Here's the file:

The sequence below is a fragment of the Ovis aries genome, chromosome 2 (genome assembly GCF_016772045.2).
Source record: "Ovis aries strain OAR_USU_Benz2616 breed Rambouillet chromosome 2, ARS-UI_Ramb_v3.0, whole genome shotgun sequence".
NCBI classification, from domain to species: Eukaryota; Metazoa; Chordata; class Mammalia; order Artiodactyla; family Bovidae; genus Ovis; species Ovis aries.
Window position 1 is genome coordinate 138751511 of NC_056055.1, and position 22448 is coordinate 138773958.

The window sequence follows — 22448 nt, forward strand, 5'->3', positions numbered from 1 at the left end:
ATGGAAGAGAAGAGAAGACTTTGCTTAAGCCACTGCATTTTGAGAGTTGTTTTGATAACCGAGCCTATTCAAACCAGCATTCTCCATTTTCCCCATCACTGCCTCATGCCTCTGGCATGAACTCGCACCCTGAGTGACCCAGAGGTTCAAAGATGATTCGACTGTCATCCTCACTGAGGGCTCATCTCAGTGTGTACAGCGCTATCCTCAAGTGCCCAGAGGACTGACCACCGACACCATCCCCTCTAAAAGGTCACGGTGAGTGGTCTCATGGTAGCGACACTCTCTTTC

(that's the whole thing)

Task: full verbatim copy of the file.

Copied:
The sequence below is a fragment of the Ovis aries genome, chromosome 2 (genome assembly GCF_016772045.2).
Source record: "Ovis aries strain OAR_USU_Benz2616 breed Rambouillet chromosome 2, ARS-UI_Ramb_v3.0, whole genome shotgun sequence".
NCBI classification, from domain to species: Eukaryota; Metazoa; Chordata; class Mammalia; order Artiodactyla; family Bovidae; genus Ovis; species Ovis aries.
Window position 1 is genome coordinate 138751511 of NC_056055.1, and position 22448 is coordinate 138773958.

The window sequence follows — 22448 nt, forward strand, 5'->3', positions numbered from 1 at the left end:
ATGGAAGAGAAGAGAAGACTTTGCTTAAGCCACTGCATTTTGAGAGTTGTTTTGATAACCGAGCCTATTCAAACCAGCATTCTCCATTTTCCCCATCACTGCCTCATGCCTCTGGCATGAACTCGCACCCTGAGTGACCCAGAGGTTCAAAGATGATTCGACTGTCATCCTCACTGAGGGCTCATCTCAGTGTGTACAGCGCTATCCTCAAGTGCCCAGAGGACTGACCACCGACACCATCCCCTCTAAAAGGTCACGGTGAGTGGTCTCATGGTAGCGACACTCTCTTTC